What Happens During a Government Shutdown?
Congressional Democrats and Republicans have not yet passed a budget bill. Though they agree on how much to spend, the hold-up comes down to ideological differences between the two sides: Republicans have attached some so-called "policy-riders" to the bill, including one that would defund the President's health care plan and another that would cut all federal funding of Planned Parenthood. Democrats say the policy-riders have no place in the budget bill, and won't pass it until they are removed.
If the two sides can't come to an agreement by Friday evening (April 8) at midnight, a government shutdown will take effect.
A complete government shutdown doesn't mean that all government employees will stop working. "Essential operations" such as national security, law enforcement, criminal investigations, care of prisoners, air traffic control and other transportation safety functions will all keep working during a shutdown.
There have been 17 government shutdowns since 1977. The two most recent ones occurred during the 1996 fiscal year – the first, a five-day shutdown in November 1995, and the second, a three-week hiatus from December 1995 to January. 1996. Those two shutdowns were caused by funding gaps due to an inability of then-President Bill Clinton and GOP leaders in Congress to agree on funding measures.
According to a report from the Congressional Research Service, the shutdowns caused widespread impacts, which serve as warning signs for what might result from a shutdown this fiscal year:
During the November 1995 shutdown, an estimated 800,000 federal employees were furloughed. During the 21-day 1995 to 1996 shutdown, the estimate of furloughed federal employees was 284,000, with another 475,000 excepted federal employees continuing to work without pay.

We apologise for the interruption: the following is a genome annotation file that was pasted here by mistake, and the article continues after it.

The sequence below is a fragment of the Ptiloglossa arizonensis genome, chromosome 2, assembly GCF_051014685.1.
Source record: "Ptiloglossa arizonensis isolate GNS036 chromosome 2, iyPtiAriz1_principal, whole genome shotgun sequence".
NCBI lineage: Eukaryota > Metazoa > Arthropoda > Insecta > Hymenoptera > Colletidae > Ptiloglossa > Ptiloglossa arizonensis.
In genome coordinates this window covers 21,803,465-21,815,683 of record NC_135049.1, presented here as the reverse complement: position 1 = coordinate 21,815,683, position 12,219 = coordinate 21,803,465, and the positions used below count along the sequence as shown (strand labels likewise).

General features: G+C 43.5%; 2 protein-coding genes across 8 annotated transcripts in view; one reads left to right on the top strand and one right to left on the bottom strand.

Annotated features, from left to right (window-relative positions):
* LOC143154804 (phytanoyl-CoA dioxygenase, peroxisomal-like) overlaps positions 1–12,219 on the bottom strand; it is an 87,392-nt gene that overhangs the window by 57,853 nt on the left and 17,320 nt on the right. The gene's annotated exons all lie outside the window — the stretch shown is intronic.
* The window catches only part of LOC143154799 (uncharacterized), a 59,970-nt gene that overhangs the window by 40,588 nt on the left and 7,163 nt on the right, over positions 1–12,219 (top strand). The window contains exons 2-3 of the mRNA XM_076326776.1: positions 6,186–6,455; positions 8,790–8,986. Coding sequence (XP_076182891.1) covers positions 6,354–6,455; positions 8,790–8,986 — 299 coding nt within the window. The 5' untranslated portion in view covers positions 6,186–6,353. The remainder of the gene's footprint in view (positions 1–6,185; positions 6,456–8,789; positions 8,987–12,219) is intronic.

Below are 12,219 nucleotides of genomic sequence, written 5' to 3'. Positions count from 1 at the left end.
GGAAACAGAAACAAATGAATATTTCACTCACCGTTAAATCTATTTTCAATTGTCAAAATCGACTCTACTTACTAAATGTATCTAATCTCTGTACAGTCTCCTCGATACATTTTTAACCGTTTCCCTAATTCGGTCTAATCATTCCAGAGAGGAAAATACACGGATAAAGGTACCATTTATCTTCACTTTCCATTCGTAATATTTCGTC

The Office of Management and Budget estimated that the first of those two shutdowns cost taxpayers an estimated $100 million per day. The final cost of the three-week shutdown, including back pay to workers who did not go to work during that time, was more than $1.25 billion. According to the Government Accountability Office, a funding gap of just three days in 1991 ran up a $607 million bill, including $363 million in lost revenue and fees.
New patients were not accepted into clinical research at the National Institutes of Health (NIH) clinical center; the Centers for Disease Control and Prevention ceased disease surveillance; hotline calls to NIH concerning diseases were not answered; and toxic waste cleanup work at 609 sites reportedly stopped and resulted in 2,400 Superfund workers being sent home.
Law Enforcement and Public Safety
Delays occurred in the processing of alcohol, tobacco, firearms and explosives applications by the Bureau of Alcohol, Tobacco, Firearms and Explosives; work on more than 3,500 bankruptcy cases reportedly was suspended; cancellation of the recruitment and testing of federal law enforcement officials reportedly occurred, including the hiring of 400 border patrol agents; and delinquent child-support cases were delayed.
Parks, Museums and Monuments
Closure of 368 National Park Service sites (loss of 7 million visitors) reportedly occurred, with loss of tourism revenues to local communities; and closure of national museums and monuments (reportedly with an estimated loss of 2 million visitors) occurred.
Visas and Passports
Approximately 20,000 to 30,000 applications by foreigners for visas reportedly went unprocessed each day; 200,000 U.S. applications for passports reportedly went unprocessed; and U.S. tourist industries and airlines reportedly sustained millions of dollars in losses.